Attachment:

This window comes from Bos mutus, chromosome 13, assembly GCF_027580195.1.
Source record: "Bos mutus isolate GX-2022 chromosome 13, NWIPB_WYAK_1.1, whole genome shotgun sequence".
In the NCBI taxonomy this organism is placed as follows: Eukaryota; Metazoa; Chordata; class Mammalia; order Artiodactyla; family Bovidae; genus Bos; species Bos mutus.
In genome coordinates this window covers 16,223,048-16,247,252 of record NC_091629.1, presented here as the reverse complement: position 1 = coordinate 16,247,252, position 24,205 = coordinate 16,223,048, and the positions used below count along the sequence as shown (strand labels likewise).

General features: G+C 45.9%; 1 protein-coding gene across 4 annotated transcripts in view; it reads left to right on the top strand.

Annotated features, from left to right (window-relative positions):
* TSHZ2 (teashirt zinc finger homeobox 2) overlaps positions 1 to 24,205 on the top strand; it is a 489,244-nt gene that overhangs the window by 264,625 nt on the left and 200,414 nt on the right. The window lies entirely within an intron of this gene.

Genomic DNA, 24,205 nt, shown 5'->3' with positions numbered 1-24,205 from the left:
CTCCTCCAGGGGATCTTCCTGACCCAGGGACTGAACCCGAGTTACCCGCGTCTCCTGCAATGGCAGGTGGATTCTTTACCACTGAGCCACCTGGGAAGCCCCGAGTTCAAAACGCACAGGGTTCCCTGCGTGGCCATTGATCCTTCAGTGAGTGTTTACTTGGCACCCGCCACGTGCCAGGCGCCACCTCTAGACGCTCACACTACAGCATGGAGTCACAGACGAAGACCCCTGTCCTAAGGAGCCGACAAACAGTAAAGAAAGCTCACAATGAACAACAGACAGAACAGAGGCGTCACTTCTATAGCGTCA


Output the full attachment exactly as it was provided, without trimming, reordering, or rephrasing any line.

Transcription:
This window comes from Bos mutus, chromosome 13, assembly GCF_027580195.1.
Source record: "Bos mutus isolate GX-2022 chromosome 13, NWIPB_WYAK_1.1, whole genome shotgun sequence".
In the NCBI taxonomy this organism is placed as follows: Eukaryota; Metazoa; Chordata; class Mammalia; order Artiodactyla; family Bovidae; genus Bos; species Bos mutus.
In genome coordinates this window covers 16,223,048-16,247,252 of record NC_091629.1, presented here as the reverse complement: position 1 = coordinate 16,247,252, position 24,205 = coordinate 16,223,048, and the positions used below count along the sequence as shown (strand labels likewise).

General features: G+C 45.9%; 1 protein-coding gene across 4 annotated transcripts in view; it reads left to right on the top strand.

Annotated features, from left to right (window-relative positions):
* TSHZ2 (teashirt zinc finger homeobox 2) overlaps positions 1 to 24,205 on the top strand; it is a 489,244-nt gene that overhangs the window by 264,625 nt on the left and 200,414 nt on the right. The window lies entirely within an intron of this gene.

Genomic DNA, 24,205 nt, shown 5'->3' with positions numbered 1-24,205 from the left:
CTCCTCCAGGGGATCTTCCTGACCCAGGGACTGAACCCGAGTTACCCGCGTCTCCTGCAATGGCAGGTGGATTCTTTACCACTGAGCCACCTGGGAAGCCCCGAGTTCAAAACGCACAGGGTTCCCTGCGTGGCCATTGATCCTTCAGTGAGTGTTTACTTGGCACCCGCCACGTGCCAGGCGCCACCTCTAGACGCTCACACTACAGCATGGAGTCACAGACGAAGACCCCTGTCCTAAGGAGCCGACAAACAGTAAAGAAAGCTCACAATGAACAACAGACAGAACAGAGGCGTCACTTCTATAGCGTCA